Get Started Fostering

Step 1: Attend an Orientation Informational Meeting

The first step to becoming a foster or adoptive parent in the state of Idaho is to attend an Orientation Informational Meeting. The purpose of this initial meeting is to provide an open space where you can hear from and honestly ask questions of real families and individuals who have experience fostering and adopting in the state of Idaho. You will learn:
  • About the children that are needing care, who they are and unique situations you may face.
  • The rewards, challenges, roles and responsibilities that foster/adoptive parents face.
  • Each step of the process that is required in order to become a care provider for children needing care.
  • How Fostering Idaho will partner with and support you through the process.
Attending an Orientation Informational Meeting does not commit you to fostering. It is designed as a place to gather the information you need to decide if fostering is right for you and your family. Click here to find an upcoming Information Meeting in your area. 


Step 2: Connect with your Recruitment Coordinator

A Recruitment Coordinator is through Fostering Idaho that can help you get connected with everything you need as a foster or adoptive parent. They are responsible for supporting individuals and families that are interested in becoming licensed as well as supporting those who already have a placement.  In addition to supporting our resource families, Recruitment Coordinators manage and coordinate our pool of Resource Peer Mentors (trained and experienced foster parents available to connect with and help individuals and families that are new to fostering).  Find your local Recruitment Coordinator.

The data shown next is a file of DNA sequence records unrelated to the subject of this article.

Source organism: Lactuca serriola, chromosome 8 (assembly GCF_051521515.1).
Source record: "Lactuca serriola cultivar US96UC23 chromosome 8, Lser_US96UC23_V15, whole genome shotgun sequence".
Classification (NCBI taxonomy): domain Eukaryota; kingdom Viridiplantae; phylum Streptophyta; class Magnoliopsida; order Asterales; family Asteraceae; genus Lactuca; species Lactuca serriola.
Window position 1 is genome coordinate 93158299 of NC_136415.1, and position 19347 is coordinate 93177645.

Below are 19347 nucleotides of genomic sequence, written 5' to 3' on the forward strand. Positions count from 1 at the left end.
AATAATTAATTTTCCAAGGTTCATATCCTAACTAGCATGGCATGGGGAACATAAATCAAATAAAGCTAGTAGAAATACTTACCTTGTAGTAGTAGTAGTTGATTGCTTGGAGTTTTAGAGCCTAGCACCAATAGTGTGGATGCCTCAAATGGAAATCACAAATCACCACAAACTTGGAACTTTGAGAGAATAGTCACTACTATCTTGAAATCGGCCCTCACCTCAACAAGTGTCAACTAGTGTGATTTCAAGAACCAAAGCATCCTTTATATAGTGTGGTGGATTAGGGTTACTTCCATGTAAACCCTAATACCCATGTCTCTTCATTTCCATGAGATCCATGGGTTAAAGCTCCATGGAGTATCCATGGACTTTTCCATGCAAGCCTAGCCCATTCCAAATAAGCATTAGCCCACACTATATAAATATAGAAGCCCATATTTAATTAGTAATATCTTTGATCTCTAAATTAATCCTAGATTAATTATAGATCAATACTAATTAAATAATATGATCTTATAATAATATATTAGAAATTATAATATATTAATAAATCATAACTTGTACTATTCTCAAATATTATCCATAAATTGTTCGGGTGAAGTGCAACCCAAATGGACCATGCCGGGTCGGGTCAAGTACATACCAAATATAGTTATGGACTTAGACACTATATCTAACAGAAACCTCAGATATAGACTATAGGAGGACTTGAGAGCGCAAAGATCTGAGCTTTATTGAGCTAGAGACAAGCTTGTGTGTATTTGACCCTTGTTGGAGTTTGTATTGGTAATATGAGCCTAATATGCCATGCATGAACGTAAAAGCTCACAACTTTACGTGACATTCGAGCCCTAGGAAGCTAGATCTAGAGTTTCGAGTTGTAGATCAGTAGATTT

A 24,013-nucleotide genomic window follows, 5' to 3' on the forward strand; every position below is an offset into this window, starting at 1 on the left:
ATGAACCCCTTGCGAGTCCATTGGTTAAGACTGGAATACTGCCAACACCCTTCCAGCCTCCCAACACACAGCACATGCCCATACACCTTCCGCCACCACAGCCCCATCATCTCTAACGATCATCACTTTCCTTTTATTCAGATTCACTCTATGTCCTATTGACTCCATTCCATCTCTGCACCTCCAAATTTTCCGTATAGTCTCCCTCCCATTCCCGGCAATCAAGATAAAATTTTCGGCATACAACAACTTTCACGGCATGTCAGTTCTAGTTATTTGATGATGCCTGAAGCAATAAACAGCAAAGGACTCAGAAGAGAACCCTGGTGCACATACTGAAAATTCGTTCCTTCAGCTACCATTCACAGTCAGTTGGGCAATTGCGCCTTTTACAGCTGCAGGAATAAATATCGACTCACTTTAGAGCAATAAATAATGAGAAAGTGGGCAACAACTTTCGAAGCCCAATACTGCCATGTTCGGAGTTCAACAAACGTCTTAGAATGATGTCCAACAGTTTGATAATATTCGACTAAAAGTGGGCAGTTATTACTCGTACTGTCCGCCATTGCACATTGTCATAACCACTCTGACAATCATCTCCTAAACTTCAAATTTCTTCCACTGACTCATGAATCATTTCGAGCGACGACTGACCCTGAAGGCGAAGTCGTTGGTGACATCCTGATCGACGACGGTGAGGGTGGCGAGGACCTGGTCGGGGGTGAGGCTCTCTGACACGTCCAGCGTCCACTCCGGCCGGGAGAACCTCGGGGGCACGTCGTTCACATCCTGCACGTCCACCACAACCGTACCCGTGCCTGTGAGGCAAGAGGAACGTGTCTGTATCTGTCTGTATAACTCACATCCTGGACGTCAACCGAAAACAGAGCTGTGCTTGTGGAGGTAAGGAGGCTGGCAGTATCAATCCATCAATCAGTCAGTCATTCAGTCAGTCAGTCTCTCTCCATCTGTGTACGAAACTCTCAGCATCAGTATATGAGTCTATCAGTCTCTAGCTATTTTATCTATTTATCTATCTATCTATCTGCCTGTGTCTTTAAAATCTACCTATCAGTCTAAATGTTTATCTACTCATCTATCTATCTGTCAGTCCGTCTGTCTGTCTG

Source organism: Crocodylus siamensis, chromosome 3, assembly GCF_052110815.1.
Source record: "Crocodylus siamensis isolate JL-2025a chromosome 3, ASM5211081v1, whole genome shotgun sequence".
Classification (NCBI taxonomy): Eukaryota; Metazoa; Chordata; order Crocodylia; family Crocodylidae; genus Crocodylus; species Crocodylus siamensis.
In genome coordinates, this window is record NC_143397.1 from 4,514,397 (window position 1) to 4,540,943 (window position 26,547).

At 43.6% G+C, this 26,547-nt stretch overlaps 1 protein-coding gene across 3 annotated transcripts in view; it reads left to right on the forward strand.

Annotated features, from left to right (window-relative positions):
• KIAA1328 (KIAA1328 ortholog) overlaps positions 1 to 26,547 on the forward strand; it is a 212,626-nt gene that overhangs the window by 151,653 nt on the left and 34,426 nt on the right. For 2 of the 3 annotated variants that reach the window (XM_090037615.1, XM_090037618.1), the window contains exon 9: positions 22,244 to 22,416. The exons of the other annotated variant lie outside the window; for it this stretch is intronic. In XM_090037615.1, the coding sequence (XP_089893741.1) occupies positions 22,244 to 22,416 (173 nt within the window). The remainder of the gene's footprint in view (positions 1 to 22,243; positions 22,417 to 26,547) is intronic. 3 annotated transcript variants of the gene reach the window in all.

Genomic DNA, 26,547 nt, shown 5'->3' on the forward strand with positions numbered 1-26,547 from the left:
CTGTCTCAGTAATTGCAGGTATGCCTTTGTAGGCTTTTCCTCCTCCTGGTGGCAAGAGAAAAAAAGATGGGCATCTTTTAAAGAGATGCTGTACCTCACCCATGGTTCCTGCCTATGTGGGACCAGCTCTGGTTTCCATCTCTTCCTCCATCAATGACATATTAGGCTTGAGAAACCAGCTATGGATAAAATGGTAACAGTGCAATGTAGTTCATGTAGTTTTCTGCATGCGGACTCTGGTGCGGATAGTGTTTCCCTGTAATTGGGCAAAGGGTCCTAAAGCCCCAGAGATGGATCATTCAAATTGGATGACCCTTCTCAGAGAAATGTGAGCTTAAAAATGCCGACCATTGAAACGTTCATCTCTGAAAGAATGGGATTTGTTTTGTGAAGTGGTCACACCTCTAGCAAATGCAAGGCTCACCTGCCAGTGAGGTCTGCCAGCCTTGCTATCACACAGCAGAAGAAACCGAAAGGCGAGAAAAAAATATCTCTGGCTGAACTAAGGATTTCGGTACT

Step 3: Complete an Application AND Criminal History & Background Check

At this point, you will complete your Foster/Adoptive Parent Application as well as begin a Criminal History and Background Check.
In order to apply for the Criminal History and Background Check, you will need your "Employer/Agency ID #." Look below for your correct ID# and make a note:

  • Region 1 (Boundary, Bonner, Kootenai, Shoshone, Benewah counties) - 1460
  • Region 2 (Latah, Nez Perce, Clearwater, Lewis, Idaho counties) - 1460
  • Region 3 (Adams, Washington, Payette, Gem, Canyon, Owyhee counties) - 1226
  • Region 4 (Valley, Boise, Ada, Elmore counties) - 1236
  • Region 5 (Camas, Blaine, Gooding, Lincoln, Jerome, Minidoka, Twin Falls, Cassia counties) - 1103
  • Region 6 (Bingham, Bannock, Power, Caribou, Bear Lake, Franklin, Oneida counties) - 1274
  • Region 7 (Lemhi, Custer, Butte, Clark, Jefferson, Fremont, Madison, Teton, Bonneville counties) - 1505

Now you are ready to go. Complete the online Foster/Adoptive Parent Application, AND Start a Criminal History Background Check. 
Feel free to ask for help if you have questions or don’t understand something in the application. Your Resource Peer Mentor (RPM) will be happy to assist you.  

Step 4: Attend PRIDE Pre-Service Training

PRIDE (Parent Resources for Information, Development, and Education) is a 27-hour pre-service training for potential foster, kinship and foster/adoptive parents. PRIDE is designed to help you acquire the knowledge and skills you need to make an informed decision about fostering and/or adopting.

It is important to make a commitment to attend and actively participate in all training sessions. Additionally, if you are looking to foster/adopt with a partner, it’s necessary for both parties to attend these sessions.

Sessions are designed to:
  • Begin the preparations for fostering/adopting
  • Create a basis for teamwork between yourself and the agency